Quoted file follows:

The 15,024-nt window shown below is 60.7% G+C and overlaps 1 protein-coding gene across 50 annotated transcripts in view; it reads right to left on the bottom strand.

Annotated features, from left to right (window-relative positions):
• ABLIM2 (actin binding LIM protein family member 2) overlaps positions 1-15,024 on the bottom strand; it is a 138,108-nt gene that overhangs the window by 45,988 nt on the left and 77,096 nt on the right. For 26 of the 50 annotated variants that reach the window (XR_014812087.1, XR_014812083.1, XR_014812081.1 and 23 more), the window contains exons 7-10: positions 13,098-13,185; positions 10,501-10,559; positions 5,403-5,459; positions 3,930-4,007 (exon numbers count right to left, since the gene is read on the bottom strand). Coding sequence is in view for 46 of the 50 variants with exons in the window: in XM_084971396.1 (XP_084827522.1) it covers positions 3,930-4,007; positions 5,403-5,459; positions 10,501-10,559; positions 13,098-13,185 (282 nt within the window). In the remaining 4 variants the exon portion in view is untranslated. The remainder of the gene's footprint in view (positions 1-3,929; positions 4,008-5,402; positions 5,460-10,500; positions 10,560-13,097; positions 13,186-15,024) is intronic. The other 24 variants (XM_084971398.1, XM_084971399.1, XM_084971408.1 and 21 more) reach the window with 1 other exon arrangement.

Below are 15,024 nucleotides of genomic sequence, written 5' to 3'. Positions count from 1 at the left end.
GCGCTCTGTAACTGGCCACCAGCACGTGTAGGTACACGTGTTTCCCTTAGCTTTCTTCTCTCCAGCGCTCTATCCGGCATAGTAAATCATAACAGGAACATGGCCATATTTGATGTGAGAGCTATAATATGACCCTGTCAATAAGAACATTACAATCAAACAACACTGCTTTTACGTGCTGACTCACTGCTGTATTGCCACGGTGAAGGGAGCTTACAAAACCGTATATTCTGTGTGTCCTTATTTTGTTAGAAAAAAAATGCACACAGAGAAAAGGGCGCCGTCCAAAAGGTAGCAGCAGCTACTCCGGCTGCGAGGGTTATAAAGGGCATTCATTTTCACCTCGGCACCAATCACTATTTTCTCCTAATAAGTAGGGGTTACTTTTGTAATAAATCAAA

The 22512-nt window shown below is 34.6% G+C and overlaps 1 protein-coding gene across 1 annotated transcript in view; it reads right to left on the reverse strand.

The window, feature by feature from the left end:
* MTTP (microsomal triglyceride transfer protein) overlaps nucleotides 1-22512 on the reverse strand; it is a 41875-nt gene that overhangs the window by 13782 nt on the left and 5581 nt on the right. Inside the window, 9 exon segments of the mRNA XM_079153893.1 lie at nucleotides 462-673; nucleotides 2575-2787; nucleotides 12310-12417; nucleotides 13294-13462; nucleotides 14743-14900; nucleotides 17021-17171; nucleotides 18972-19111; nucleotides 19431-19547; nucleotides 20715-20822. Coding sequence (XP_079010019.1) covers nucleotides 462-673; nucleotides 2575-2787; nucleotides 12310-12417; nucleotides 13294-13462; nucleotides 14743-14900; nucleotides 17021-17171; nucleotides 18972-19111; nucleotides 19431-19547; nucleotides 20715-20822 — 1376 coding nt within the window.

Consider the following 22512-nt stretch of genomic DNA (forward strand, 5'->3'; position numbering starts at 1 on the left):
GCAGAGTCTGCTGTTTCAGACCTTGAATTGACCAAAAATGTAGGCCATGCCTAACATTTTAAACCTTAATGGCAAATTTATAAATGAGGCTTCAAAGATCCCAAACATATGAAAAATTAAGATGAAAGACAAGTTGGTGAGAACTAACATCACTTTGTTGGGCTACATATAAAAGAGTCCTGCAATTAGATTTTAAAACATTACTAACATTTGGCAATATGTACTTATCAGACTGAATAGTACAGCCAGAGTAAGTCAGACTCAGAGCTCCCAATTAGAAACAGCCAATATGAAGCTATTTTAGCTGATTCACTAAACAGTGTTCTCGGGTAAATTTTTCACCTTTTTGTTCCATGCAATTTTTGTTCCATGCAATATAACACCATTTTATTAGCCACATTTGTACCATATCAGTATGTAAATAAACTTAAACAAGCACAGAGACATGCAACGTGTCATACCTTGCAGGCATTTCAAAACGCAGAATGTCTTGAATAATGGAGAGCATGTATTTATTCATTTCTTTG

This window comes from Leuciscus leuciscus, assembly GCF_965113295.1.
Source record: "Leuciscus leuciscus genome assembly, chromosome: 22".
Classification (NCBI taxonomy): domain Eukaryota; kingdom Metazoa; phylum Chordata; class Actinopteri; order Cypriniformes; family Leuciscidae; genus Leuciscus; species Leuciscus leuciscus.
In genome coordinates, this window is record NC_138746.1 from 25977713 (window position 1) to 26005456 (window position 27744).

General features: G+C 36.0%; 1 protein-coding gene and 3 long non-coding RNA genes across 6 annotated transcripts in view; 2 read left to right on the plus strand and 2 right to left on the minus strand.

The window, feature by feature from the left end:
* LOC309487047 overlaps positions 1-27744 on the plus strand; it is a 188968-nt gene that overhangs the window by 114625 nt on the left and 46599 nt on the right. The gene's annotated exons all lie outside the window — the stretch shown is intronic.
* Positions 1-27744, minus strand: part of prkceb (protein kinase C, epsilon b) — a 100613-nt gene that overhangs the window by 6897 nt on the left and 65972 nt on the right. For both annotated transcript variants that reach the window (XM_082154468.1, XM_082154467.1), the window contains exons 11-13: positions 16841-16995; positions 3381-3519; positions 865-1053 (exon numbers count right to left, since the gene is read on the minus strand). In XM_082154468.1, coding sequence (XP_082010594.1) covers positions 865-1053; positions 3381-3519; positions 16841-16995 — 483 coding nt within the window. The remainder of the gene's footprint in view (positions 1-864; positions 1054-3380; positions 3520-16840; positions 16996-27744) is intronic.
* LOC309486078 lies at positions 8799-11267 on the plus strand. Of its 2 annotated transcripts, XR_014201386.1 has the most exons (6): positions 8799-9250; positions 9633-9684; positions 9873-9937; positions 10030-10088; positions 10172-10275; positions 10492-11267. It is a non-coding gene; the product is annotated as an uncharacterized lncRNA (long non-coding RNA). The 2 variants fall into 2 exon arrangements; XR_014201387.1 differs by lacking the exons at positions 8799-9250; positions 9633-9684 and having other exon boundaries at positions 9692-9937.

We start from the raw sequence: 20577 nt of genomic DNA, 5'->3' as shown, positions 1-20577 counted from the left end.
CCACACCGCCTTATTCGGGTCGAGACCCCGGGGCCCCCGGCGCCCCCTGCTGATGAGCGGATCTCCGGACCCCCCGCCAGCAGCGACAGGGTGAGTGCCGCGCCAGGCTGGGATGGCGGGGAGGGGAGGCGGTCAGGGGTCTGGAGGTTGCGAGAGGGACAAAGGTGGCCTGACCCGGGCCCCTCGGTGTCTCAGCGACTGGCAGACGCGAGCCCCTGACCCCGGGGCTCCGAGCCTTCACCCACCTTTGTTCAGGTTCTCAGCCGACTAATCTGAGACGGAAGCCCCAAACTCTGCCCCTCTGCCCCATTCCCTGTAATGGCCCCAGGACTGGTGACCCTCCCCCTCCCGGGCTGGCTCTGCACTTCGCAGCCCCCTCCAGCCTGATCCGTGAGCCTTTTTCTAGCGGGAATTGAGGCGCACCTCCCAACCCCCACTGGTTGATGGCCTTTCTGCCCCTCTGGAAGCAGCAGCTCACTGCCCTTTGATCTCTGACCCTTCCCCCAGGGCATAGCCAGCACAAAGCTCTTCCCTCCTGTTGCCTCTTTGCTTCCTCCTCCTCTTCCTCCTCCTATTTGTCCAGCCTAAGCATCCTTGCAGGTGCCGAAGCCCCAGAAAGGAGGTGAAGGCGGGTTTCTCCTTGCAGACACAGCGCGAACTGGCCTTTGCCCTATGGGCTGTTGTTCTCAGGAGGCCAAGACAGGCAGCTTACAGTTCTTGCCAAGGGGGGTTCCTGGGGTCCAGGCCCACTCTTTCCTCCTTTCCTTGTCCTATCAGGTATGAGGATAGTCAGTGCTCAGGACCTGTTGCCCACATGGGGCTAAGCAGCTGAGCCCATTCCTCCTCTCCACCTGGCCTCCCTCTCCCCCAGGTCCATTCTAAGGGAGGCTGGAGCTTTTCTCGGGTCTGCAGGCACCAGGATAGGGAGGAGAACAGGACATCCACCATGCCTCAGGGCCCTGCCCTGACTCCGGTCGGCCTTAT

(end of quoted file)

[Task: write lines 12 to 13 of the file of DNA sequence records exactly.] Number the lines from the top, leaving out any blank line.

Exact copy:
Source record: "Leuciscus leuciscus genome assembly, chromosome: 22".
Classification (NCBI taxonomy): domain Eukaryota; kingdom Metazoa; phylum Chordata; class Actinopteri; order Cypriniformes; family Leuciscidae; genus Leuciscus; species Leuciscus leuciscus.